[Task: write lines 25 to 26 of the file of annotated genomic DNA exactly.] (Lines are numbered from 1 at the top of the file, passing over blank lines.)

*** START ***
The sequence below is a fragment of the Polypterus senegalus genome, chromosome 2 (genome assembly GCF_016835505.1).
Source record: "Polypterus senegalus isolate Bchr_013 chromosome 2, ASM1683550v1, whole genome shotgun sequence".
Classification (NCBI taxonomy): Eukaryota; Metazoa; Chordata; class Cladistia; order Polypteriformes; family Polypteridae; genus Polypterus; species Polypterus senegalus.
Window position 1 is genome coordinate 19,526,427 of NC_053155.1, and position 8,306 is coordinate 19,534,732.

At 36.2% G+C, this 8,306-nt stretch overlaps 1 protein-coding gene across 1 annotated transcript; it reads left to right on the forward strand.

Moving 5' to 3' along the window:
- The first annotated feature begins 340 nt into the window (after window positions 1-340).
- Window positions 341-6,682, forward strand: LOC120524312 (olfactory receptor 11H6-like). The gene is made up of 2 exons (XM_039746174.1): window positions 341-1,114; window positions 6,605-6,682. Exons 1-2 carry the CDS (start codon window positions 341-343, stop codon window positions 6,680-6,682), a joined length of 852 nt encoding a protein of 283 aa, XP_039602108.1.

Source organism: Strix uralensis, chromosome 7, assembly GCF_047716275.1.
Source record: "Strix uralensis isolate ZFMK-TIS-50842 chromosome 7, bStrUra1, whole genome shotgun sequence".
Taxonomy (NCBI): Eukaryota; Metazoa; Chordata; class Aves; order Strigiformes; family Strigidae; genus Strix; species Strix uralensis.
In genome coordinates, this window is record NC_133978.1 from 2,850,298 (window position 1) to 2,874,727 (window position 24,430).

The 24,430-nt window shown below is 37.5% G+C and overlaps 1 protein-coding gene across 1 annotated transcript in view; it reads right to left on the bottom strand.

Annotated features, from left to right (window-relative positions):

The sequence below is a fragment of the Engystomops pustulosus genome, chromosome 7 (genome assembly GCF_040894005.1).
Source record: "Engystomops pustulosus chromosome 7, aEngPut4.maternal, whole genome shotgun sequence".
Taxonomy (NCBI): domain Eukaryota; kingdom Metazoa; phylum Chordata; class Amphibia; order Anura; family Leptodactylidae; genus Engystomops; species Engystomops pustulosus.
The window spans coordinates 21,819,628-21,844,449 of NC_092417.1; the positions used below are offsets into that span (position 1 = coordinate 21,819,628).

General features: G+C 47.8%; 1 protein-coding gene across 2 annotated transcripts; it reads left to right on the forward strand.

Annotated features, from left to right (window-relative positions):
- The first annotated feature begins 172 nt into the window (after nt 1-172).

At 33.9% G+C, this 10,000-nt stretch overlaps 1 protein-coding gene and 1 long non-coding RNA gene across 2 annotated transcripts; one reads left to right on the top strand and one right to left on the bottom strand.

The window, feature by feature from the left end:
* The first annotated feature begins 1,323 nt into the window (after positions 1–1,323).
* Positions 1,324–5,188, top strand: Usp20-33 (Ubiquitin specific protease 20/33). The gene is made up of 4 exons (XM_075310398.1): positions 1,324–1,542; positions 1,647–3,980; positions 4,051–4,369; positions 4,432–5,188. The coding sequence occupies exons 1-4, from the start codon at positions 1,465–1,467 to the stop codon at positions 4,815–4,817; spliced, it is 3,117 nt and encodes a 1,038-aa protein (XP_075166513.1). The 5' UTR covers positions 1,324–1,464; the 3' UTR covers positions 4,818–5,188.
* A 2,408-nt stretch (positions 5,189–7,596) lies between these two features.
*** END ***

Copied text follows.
* Positions 1,324–5,188, top strand: Usp20-33 (Ubiquitin specific protease 20/33). The gene is made up of 4 exons (XM_075310398.1): positions 1,324–1,542; positions 1,647–3,980; positions 4,051–4,369; positions 4,432–5,188. The coding sequence occupies exons 1-4, from the start codon at positions 1,465–1,467 to the stop codon at positions 4,815–4,817; spliced, it is 3,117 nt and encodes a 1,038-aa protein (XP_075166513.1). The 5' UTR covers positions 1,324–1,464; the 3' UTR covers positions 4,818–5,188.
* A 2,408-nt stretch (positions 5,189–7,596) lies between these two features.